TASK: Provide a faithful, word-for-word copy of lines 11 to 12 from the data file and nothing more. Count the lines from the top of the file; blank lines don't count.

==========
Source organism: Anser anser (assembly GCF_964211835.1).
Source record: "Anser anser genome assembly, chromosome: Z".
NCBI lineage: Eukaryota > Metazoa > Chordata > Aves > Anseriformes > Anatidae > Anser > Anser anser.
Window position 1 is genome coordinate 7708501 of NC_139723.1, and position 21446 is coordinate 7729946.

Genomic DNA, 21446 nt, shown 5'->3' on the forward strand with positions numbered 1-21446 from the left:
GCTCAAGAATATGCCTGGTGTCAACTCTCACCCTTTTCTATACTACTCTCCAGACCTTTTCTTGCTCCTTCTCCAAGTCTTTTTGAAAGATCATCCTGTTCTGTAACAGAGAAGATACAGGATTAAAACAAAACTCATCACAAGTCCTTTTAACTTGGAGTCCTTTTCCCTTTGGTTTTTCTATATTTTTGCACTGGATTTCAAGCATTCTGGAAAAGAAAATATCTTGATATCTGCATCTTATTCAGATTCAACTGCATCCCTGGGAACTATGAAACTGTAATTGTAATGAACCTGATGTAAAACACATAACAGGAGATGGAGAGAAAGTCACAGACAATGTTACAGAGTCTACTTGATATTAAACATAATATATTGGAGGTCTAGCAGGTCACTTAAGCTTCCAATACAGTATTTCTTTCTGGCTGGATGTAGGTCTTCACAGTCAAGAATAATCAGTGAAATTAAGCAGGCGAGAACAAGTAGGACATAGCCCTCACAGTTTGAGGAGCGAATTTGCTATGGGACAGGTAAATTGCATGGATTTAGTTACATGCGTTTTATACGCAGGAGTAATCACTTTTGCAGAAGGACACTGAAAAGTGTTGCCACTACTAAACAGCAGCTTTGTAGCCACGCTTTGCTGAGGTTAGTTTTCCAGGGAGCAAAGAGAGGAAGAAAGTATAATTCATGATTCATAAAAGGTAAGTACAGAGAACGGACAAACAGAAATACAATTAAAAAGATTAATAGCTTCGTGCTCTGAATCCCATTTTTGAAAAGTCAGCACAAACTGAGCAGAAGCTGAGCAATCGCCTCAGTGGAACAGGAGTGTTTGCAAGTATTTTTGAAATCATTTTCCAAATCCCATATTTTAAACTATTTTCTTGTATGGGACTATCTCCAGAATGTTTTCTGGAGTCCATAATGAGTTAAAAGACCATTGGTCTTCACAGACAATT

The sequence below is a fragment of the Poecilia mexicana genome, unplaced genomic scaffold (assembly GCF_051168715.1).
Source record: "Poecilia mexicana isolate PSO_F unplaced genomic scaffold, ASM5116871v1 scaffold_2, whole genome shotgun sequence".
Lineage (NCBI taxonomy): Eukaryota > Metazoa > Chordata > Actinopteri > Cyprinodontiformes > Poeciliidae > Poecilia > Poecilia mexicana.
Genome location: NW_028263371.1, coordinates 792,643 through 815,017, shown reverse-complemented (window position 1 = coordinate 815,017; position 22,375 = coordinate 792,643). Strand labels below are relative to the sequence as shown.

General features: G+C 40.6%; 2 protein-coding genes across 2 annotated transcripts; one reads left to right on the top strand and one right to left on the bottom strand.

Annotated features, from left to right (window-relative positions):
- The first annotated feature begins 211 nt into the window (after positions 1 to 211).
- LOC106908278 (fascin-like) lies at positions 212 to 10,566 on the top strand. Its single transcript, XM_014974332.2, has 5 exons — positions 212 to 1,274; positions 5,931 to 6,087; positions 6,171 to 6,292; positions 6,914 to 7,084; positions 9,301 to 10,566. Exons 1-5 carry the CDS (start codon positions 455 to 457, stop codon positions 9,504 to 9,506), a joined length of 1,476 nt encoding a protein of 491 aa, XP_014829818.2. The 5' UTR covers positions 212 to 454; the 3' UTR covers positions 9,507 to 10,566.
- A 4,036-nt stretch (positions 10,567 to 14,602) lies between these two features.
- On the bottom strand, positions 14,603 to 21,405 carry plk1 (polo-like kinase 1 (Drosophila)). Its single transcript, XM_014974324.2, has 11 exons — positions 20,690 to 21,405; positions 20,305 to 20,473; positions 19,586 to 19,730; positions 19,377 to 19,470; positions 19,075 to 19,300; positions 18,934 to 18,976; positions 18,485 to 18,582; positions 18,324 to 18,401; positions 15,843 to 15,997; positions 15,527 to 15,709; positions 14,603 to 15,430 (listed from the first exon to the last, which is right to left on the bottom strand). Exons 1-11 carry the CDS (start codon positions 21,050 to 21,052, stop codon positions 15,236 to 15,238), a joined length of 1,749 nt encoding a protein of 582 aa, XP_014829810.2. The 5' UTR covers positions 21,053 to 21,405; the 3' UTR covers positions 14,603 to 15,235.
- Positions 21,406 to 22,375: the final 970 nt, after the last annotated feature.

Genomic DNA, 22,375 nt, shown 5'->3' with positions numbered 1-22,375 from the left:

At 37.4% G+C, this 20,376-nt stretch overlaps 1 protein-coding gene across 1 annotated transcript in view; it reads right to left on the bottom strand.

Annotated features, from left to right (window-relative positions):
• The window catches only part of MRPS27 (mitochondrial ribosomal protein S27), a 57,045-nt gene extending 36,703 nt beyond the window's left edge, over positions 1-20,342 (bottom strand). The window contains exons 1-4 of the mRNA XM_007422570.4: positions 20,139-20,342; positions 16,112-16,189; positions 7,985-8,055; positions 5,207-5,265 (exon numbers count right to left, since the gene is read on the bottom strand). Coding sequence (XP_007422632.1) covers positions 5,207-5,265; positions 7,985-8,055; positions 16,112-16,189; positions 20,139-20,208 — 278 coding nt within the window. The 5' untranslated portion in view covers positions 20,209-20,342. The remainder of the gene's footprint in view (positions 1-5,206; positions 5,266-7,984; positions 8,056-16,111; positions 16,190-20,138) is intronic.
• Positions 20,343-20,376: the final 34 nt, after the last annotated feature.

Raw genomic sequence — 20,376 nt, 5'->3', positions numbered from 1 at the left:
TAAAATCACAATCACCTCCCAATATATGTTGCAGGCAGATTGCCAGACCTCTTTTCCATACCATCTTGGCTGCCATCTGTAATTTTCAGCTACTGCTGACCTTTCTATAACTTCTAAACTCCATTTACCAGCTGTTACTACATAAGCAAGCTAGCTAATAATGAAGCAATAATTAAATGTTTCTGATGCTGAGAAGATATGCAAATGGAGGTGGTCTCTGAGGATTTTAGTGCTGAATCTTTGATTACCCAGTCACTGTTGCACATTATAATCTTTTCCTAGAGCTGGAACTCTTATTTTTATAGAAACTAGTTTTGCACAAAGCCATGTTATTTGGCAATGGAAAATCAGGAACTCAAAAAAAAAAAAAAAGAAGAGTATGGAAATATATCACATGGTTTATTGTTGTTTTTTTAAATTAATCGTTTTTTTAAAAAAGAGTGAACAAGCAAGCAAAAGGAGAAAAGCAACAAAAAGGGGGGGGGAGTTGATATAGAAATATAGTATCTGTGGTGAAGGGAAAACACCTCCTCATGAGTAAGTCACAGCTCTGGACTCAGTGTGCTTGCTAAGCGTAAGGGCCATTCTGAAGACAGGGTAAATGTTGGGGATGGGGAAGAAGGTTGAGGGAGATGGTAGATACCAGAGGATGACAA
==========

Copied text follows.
General features: G+C 40.6%; 2 protein-coding genes across 2 annotated transcripts; one reads left to right on the top strand and one right to left on the bottom strand.

Annotated features, from left to right (window-relative positions):